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MESSENGER Mission News
December 23, 2008

MESSENGER Approaches Three Billion Miles, Enters Fourth Solar Conjunction
On December 26, the MESSENGER spacecraft will have traveled three billion miles since its launch, marking somewhat more than 60 percent of the probe’s journey toward its destination to be inserted into orbit about Mercury.

“That MESSENGER’s odometer reading has reached another major milestone reminds us of the long and complex route that our spacecraft must follow,” offers Principal Investigator Sean Solomon, of the Carnegie Institution of Washington. “The year now ending has seen the first two spacecraft flybys of the innermost planet in more than three decades, encounters that have yielded a rich lode of new observations. The journey is far from over, but MESSENGER has a skilled team to guide it the rest of the way.”

Mercury orbits deep within the Sun’s gravity well. So, even though the planet can be as close as 82 million kilometers (51 million miles) from Earth, getting the probe into orbit around Mercury depends on an innovative trajectory using the gravity of Earth, Venus, and Mercury itself to slow and shape the probe's descent into the inner solar system. On its 4.9 billion-mile journey to becoming the first spacecraft to orbit the planet Mercury, MESSENGER has flown by Earth once, Venus twice, and Mercury twice. Still to come is one more flyby of Mercury in late September 2009.

Today the spacecraft entered its fourth superior solar conjunction of the mission, placing it on the opposite side of the Sun from Earth. (To see where MESSENGER is now, visit http://messenger.jhuapl.edu/whereis/index.php.) The Sun-Earth-probe angle will be between 2° and 3° until January 6, 2009, so during the next two weeks there will be no communication with the spacecraft.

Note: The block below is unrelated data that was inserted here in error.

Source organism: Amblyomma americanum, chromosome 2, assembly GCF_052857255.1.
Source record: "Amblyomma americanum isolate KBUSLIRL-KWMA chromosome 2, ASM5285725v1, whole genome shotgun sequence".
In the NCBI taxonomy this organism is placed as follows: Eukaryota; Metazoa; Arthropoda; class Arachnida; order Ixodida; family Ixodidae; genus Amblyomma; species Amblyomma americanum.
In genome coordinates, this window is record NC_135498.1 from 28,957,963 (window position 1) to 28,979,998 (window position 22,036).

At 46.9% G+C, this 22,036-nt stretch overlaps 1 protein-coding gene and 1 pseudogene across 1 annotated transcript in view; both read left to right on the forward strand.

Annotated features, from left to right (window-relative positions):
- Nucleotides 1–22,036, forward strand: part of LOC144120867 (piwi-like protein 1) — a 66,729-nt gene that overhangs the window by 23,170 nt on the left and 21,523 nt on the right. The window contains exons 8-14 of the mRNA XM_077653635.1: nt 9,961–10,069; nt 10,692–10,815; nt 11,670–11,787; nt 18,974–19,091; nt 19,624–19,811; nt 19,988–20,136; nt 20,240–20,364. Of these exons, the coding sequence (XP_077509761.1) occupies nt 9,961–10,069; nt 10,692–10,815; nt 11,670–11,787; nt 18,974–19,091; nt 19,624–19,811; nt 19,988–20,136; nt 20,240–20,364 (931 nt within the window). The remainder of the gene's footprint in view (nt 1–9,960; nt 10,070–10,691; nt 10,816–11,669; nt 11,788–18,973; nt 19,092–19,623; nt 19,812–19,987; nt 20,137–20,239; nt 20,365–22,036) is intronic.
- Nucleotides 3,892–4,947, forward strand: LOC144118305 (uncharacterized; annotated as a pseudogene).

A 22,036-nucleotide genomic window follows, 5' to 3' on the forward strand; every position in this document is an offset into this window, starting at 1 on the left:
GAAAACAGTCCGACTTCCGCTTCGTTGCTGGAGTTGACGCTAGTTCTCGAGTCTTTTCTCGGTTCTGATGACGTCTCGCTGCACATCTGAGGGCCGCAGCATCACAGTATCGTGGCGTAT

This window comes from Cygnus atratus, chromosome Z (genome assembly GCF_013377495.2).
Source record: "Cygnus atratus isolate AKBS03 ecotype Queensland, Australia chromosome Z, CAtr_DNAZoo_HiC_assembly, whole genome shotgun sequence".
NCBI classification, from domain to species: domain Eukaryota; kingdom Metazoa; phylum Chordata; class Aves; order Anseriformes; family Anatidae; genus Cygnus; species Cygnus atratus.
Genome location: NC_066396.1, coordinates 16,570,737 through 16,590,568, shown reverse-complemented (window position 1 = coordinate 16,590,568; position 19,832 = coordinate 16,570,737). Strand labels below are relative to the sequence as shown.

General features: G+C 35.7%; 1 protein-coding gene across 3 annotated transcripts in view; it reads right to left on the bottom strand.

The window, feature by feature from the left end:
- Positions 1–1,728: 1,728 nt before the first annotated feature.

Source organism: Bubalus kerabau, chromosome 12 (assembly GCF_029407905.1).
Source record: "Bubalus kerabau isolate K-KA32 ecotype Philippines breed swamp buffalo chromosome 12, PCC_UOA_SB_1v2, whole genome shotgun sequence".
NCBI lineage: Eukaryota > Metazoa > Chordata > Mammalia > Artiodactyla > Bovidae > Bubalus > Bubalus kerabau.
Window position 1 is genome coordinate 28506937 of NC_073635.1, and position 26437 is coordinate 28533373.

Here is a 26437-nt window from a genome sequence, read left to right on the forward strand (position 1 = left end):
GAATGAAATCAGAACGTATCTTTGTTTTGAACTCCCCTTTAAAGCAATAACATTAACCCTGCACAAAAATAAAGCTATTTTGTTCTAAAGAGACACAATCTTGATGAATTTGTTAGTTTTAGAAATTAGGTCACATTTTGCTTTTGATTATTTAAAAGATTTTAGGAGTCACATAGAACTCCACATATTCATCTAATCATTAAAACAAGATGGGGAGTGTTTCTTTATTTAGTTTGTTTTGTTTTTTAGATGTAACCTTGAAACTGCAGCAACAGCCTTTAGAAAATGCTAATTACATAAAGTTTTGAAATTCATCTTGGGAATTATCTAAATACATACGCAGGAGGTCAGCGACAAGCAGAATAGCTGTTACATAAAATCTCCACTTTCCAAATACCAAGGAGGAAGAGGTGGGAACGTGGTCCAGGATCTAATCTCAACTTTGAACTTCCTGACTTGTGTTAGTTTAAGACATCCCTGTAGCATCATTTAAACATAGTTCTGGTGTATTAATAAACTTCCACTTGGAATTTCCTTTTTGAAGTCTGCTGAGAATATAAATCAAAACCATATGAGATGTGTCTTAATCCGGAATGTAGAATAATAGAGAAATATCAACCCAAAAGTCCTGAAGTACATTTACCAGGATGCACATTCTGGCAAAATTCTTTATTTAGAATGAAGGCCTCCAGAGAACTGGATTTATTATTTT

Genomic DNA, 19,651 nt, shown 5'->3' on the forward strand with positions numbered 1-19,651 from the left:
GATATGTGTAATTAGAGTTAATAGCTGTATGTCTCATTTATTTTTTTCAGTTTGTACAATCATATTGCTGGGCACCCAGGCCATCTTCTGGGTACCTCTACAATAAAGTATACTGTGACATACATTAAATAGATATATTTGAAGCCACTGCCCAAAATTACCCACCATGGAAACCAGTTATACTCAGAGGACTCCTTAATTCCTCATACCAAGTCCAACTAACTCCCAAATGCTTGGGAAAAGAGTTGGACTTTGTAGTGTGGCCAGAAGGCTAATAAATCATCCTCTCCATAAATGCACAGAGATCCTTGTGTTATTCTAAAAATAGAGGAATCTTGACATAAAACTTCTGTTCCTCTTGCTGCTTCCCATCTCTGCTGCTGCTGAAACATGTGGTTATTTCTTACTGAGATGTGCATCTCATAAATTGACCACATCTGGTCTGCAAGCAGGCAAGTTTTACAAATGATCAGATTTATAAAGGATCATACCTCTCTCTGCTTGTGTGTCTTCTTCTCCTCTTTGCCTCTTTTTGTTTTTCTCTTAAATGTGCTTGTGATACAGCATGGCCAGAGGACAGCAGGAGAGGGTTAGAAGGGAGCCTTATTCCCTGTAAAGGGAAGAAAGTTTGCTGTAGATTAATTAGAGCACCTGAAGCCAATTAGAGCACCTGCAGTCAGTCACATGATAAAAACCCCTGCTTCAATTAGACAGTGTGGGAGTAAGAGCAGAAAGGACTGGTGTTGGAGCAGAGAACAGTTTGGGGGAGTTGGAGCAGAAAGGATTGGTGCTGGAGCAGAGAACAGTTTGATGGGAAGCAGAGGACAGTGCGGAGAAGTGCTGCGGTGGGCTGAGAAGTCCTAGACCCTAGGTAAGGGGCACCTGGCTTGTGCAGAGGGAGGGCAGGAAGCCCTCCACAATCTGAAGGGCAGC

To support the conjunction period, the MESSENGER team performed several activities to prepare the spacecraft and keep it safe, explains MESSENGER Mission Operations Manager Andy Calloway. Examples include extension of the onboard command detection timer and inclusion of attitude alternations to avoid an autonomous propulsive burn to unload spacecraft angular momentum. In addition, all instruments have been turned off except for the Gamma-Ray Spectrometer sensor, which will remain in a maintenance mode to control closely the temperature of its cryogenic cooler.

“The team will gather for a spacecraft health assessment on the first contact after the conjunction, and then the payload will be powered on again, timers will be restored, and nominal operations will resume,” says Calloway, of the Johns Hopkins University Applied Physics Laboratory in Laurel, Md. “The next superior solar conjunction lasts only five days – from June 6 to June 10 – and will therefore not require such extensive preparations.” The next long conjunction spans about two weeks beginning on November 2, 2009.

The MESSENGER spacecraft is a little more than two years from reaching its final destination, but the mission Science Team has been collecting data and sharing it with the larger scientific community. Those plans and results are available online at http://messenger.jhuapl.edu/soc/index.html.

MESSENGER (MErcury Surface, Space ENvironment, GEochemistry, and Ranging) is a NASA-sponsored scientific investigation of the planet Mercury and the first space mission designed to orbit the planet closest to the Sun. The MESSENGER spacecraft launched on August 3, 2004, and after flybys of Earth, Venus, and Mercury will start a yearlong study of its target planet in March 2011. Dr. Sean C. Solomon, of the Carnegie Institution of Washington, leads the mission as Principal Investigator. The Johns Hopkins University Applied Physics Laboratory built and operates the MESSENGER spacecraft and manages this Discovery-class mission for NASA.

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